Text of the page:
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Legionnaires' case spurs water restrictions at Baltimore apartment building

Diseases and IllnessesU.S. Centers for Disease Control and Prevention

Water restrictions remain in place at the Hanover Square Apartments in Otterbein, where one resident was diagnosed with Legionnaires' disease in mid-July, according to the city's Health Department.

The July 18 case is the only one associated with the 1 West Conway Street tower, where the city is monitoring efforts to test and clear the water, said Health Department spokesman Michael Schwartzberg. He said he did not have more information about the patient's status.

Legionnaires' disease, a type of pneumonia, spreads through the inhalation of tiny droplets of contaminated water. It is typically treated with antibiotics, but can be fatal.

With an isolated case, the city notifies the building manager, but does not require water restrictions, Schwartzberg said. The restrictions at Hanover Square were imposed by the property manager and remain in place because results from water tests have not returned, he said.

"We agree with their steps, to place themselves on water restrictions," he said in an email.

People in the nearly 200-unit subsidized senior housing community have been barred from using tap water for drinking, cooking and showers for about a month, said four residents of the Hanover Square apartments, who did not want to give their names. They said the property manager, Edgewood Management, has provided bottled water and recommended taking baths instead of showers.

Edgewood Management declined to comment. The firm also manages the Apostolic Towers in East Baltimore, subsidized senior housing where two cases of the disease were reported earlier this year.

The National Foundation for Affordable Housing Solutions Inc., the affordable housing nonprofit that owns the Hanover Square building, could not be reached for comment.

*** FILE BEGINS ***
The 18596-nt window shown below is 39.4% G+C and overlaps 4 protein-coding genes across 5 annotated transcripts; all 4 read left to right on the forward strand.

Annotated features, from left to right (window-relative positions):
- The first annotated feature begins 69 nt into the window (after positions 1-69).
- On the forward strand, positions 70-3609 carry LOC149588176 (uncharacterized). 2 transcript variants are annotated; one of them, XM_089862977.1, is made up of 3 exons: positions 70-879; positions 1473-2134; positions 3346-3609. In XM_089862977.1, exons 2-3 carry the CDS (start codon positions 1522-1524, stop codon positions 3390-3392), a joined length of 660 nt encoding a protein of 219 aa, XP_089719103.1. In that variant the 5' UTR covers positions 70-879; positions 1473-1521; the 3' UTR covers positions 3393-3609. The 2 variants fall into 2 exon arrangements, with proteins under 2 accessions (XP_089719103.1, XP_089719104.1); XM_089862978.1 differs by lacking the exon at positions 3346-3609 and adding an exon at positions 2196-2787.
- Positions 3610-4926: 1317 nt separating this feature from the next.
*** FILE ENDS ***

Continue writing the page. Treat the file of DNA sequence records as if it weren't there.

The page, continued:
About 27 cases of Legionnaires' disease have been reported to the city this year, Schwartzberg said. There were 30 cases last year and 28 in 2012.

Nationally, between 8,000 and 18,000 people are hospitalized due to Legionnaires' disease each year, according to the Centers for Disease Control.

Symptoms include fever, dry cough, muscle aches, abdominal cramps and diarrhea. Older people, smokers and those with weakened immune systems are particularly at risk.

The bacteria that cause Leginonaires' disease occur naturally in water, but typically at very low or undetectable levels. Their presence can be amplified in certain conditions, such as warm or stagnant water.

Superheating or superchlorinating is recommended to clear the system of the bacteria, while residents observe water restrictions, according to the CDC. A follow-up check is typically conducted within 24 to 48 hours, but the problem can recur if the overall conditions do not change, according to guidelines published in 2000 by the American Society of Heating, Refrigerating and Air Conditioning Engineers.

nsherman@baltsun.com

Copyright © 2014, The Baltimore Sun
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